A Community Devoted to the Preservation and Practice of Celestial Navigation and Other Methods of Traditional Wayfinding
From: Tony Oz
Date: 2021 Sep 6, 04:42 -0700
Quite often there are conditions (at 60°N 30°E) that are not handled by "usual" refraction correction tables.
This happens when the cold air is above much warmer water, and some sort of miraging appears. In less severe form - the line of sight bends upward hiding low objects on the horizon that are usually visible.
I have two questions here:
- how does this atmospheric condition affect the refraction at higher angles? Say, the angles more than 15°?
- is this line of sight bending equivalent to the additional Dip, HoE change or me being further off from an observed body?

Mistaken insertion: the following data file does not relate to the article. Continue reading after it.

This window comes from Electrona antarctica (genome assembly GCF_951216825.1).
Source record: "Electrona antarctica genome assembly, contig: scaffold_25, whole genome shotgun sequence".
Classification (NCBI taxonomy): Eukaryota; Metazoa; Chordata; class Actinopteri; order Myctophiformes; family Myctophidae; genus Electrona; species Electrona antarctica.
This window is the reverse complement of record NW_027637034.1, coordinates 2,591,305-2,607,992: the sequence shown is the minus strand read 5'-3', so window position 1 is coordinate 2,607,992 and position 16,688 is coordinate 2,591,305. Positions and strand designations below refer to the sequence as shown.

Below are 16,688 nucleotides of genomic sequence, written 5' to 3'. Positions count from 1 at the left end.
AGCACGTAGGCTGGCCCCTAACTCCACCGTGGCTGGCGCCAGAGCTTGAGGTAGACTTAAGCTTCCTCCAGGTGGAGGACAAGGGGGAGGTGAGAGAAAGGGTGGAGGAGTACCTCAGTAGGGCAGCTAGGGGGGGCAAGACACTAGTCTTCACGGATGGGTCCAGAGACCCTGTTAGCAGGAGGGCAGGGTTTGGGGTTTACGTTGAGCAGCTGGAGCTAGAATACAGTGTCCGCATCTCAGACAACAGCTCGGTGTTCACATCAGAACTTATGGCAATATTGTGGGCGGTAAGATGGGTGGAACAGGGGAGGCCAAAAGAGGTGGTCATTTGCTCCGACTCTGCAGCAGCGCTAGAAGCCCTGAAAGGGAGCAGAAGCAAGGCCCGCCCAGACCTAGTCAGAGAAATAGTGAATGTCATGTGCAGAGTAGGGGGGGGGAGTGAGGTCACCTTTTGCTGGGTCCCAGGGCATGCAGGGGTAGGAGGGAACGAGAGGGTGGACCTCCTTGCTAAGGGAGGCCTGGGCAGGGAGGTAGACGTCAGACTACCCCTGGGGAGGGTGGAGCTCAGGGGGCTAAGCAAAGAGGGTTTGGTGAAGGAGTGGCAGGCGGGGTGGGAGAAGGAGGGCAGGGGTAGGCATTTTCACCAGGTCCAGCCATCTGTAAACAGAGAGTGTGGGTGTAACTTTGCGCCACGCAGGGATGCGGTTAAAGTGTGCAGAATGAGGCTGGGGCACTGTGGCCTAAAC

Is it correct to say that such a bending (cold air above warm water) makes apparent Earth "more round" (i.e. of less equatorial radius)? And the opposite condition (warm air above cold water) makes Earth "flatter"?
I need a way to understand these aspects to be able to quickly judge what the error in my intercept will be - will I be "away" or will I be "toward" - to compensate for this offset.